One issue I see a lot when working on client systems is the: ERR_EMPTY_RESPONSE error in the browser. Searching Google, you can see this is a very common issue but very rarely is there a common way to resolve this issue. This is my solution to fix the ERR_EMPTY_RESPONSE error for WordPress. This solution has worked for over 90% of the systems I have managed.
Note: this solution may not solve your problem and it is not the absolute fix for this error but it is one that seems to be very common on systems that are not properly managed. Your typical WordPress response to fix an issue is to go down a long list to basically get your site back to a vanilla state of WordPress then install and activate everything one at a time until you can duplicate the issue. While this way tends to work, it is not ideal and can/will give you many false positives. My suggestion is to try this step before you go through that hassle.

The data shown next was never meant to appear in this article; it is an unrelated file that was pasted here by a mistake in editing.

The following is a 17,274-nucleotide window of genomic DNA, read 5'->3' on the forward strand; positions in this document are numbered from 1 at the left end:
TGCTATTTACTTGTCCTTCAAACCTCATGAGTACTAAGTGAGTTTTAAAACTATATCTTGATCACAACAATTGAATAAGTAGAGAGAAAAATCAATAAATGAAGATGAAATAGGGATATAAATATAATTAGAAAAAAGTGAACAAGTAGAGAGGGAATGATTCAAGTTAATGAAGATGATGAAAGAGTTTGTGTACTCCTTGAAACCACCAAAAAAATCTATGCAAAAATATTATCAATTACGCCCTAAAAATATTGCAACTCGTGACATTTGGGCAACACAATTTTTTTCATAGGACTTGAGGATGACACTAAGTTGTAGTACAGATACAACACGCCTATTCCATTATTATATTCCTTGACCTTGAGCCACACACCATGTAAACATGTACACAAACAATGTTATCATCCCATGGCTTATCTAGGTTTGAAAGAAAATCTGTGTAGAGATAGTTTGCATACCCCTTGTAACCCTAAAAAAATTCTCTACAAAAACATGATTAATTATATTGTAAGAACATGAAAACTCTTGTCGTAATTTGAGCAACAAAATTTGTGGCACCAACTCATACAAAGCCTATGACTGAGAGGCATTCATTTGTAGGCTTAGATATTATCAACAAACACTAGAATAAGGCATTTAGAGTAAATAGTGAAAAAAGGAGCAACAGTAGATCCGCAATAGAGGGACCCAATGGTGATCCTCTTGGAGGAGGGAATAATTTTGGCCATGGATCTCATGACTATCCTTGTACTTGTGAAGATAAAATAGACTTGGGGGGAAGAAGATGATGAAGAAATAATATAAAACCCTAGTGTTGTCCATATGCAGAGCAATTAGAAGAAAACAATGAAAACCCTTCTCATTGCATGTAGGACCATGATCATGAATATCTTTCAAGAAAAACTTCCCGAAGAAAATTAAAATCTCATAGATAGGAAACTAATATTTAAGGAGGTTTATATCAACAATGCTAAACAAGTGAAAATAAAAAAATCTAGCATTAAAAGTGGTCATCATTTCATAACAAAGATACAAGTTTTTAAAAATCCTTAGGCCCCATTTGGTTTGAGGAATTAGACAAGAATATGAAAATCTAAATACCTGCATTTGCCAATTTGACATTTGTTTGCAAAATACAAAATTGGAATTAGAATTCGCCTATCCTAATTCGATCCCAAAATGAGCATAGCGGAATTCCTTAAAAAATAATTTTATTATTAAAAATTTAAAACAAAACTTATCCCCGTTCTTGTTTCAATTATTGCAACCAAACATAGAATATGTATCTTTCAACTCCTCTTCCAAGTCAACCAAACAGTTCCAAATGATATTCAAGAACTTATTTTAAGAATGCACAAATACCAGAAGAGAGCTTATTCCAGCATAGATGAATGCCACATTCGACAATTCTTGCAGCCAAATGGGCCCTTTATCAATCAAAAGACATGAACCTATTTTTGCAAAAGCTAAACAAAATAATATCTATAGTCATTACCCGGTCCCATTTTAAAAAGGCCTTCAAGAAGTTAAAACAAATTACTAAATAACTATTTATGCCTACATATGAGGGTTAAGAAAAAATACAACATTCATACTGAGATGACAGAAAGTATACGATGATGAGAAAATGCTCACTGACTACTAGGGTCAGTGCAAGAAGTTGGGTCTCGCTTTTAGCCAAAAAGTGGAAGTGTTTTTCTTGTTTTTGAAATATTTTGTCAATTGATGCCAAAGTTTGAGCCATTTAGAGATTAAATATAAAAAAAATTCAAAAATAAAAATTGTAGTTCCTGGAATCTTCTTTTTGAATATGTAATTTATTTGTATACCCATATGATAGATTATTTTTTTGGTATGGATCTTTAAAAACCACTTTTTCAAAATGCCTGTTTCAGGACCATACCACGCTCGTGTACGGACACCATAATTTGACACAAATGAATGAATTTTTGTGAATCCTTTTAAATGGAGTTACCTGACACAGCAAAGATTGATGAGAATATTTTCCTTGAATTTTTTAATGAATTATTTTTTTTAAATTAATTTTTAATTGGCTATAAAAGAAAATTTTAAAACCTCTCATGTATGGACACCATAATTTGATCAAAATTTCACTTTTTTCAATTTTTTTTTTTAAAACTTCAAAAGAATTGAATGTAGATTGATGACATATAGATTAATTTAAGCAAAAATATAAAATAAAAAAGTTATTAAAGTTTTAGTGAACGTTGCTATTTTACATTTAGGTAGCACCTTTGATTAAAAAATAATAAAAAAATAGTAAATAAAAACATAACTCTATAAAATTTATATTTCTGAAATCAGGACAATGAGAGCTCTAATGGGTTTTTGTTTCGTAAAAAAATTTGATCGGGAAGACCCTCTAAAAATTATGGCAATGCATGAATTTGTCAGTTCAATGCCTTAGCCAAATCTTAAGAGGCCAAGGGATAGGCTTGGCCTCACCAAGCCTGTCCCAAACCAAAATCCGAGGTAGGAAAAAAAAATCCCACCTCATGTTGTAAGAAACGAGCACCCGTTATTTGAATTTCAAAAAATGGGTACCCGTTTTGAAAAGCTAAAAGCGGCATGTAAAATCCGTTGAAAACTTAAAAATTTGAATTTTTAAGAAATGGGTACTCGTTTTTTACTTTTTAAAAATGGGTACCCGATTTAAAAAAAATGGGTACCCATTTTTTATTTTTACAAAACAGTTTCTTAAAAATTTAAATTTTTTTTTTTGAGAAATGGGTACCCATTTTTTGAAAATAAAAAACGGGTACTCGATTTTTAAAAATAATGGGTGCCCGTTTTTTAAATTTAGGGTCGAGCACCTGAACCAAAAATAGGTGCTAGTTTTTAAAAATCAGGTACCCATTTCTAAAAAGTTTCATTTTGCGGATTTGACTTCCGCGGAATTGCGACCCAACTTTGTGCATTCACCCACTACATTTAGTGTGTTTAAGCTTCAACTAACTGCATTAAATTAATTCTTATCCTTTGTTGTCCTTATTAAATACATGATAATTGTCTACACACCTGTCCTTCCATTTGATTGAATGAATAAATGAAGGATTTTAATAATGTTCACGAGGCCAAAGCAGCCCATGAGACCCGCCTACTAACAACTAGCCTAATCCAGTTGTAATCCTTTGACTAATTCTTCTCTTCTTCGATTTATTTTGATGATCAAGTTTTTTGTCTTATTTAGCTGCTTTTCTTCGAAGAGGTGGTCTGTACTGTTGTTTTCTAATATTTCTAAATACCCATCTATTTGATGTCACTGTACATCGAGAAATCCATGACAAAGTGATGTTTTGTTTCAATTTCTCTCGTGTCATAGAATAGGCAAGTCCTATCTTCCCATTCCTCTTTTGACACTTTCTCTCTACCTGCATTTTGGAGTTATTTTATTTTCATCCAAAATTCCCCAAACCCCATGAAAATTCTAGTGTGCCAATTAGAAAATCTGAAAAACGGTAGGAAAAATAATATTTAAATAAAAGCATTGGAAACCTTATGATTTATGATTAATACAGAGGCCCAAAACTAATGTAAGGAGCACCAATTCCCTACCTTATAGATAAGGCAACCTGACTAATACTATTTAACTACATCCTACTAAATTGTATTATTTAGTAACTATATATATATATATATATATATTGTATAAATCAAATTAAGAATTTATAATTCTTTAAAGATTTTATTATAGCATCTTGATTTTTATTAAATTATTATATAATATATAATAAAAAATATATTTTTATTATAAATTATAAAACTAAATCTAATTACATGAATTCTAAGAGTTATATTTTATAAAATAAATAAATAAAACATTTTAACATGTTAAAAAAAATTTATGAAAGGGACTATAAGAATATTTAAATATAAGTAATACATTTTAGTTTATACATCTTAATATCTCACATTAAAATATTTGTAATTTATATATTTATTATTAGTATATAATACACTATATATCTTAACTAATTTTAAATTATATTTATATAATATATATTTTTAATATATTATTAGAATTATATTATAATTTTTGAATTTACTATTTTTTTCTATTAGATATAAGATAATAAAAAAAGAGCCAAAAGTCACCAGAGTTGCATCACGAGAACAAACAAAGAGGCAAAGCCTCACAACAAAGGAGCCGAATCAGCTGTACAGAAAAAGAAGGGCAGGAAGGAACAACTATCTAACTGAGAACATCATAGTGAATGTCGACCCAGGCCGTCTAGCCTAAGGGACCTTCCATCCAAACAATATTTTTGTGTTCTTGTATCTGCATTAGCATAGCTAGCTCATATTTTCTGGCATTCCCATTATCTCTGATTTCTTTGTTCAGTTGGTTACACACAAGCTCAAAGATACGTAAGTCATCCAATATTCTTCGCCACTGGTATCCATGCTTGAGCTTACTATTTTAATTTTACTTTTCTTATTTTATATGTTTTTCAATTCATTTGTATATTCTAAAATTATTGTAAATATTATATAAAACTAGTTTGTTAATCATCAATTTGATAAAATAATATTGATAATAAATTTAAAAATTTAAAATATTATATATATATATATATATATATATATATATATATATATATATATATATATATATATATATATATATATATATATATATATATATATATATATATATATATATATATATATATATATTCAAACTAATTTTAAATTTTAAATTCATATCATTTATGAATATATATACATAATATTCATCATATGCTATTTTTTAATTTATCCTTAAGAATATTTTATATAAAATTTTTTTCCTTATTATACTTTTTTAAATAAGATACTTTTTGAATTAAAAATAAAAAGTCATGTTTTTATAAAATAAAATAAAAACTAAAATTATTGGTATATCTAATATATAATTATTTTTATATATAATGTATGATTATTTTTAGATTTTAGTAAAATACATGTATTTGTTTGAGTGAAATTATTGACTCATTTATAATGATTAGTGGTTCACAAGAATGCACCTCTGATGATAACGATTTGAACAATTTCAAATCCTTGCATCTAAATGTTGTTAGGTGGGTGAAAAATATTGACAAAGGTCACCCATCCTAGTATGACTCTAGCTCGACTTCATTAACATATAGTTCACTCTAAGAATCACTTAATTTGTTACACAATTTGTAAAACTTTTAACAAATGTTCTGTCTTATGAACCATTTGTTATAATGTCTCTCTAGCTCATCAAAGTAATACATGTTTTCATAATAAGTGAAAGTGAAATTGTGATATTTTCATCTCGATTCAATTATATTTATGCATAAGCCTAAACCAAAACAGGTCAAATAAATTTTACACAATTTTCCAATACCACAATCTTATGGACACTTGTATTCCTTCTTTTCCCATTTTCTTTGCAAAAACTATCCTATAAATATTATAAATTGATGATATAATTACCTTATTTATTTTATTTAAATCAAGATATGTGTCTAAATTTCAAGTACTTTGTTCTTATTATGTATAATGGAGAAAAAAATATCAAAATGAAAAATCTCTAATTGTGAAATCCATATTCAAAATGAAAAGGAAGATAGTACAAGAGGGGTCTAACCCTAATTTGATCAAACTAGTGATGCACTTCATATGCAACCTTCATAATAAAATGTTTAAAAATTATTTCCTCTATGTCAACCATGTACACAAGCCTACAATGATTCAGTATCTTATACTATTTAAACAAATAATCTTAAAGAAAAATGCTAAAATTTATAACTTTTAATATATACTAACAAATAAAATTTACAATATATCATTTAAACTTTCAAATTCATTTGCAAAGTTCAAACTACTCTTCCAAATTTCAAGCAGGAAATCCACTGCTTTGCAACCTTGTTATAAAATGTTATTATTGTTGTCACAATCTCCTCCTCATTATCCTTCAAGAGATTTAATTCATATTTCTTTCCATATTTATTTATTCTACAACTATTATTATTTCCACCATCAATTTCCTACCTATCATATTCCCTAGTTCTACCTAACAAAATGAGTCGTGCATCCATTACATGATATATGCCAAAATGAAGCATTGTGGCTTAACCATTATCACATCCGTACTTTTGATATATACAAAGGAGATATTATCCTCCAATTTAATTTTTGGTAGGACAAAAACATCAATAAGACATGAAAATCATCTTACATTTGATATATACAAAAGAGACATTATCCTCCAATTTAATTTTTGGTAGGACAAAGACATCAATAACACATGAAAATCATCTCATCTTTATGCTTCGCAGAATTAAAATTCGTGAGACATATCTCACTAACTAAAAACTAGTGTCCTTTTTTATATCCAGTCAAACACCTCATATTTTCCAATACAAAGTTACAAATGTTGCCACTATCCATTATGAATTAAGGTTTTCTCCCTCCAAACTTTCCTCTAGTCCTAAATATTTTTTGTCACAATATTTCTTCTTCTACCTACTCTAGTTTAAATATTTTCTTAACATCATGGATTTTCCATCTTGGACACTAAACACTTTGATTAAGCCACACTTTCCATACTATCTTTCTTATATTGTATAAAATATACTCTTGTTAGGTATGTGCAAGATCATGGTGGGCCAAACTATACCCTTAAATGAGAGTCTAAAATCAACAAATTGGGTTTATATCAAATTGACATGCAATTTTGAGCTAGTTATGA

The issue I have noticed is due to a PHP settings that is almost always setup improperly. The setting I am referring to is:
I have seen the
output_buffering value set as high as the server memory… A tell-tale way to identify if this is your issue is seeing:
zend_mm_heap corrupted in your error log. This is typically in your main error log for Apache and not your virtualhost error log.
What you want to do is set this to a value that makes sense for your environment setup. It should be noted that this value is bytes. I mostly see a value of 4096 and this works for some but not all environments. Some system I have had to set to 1024 for it to prevent the ERR_EMPTY_RESPONSE error.
Again, this is not an all-mighty fix all but it is something worth checking before you go down the WordPress rabbit hole of finding the plugin that caused it. Mostly because an issue like this would not be identified by doing that normal process in the first place. This simple check has saved me numerous hours of work. Hopefully it will help you too.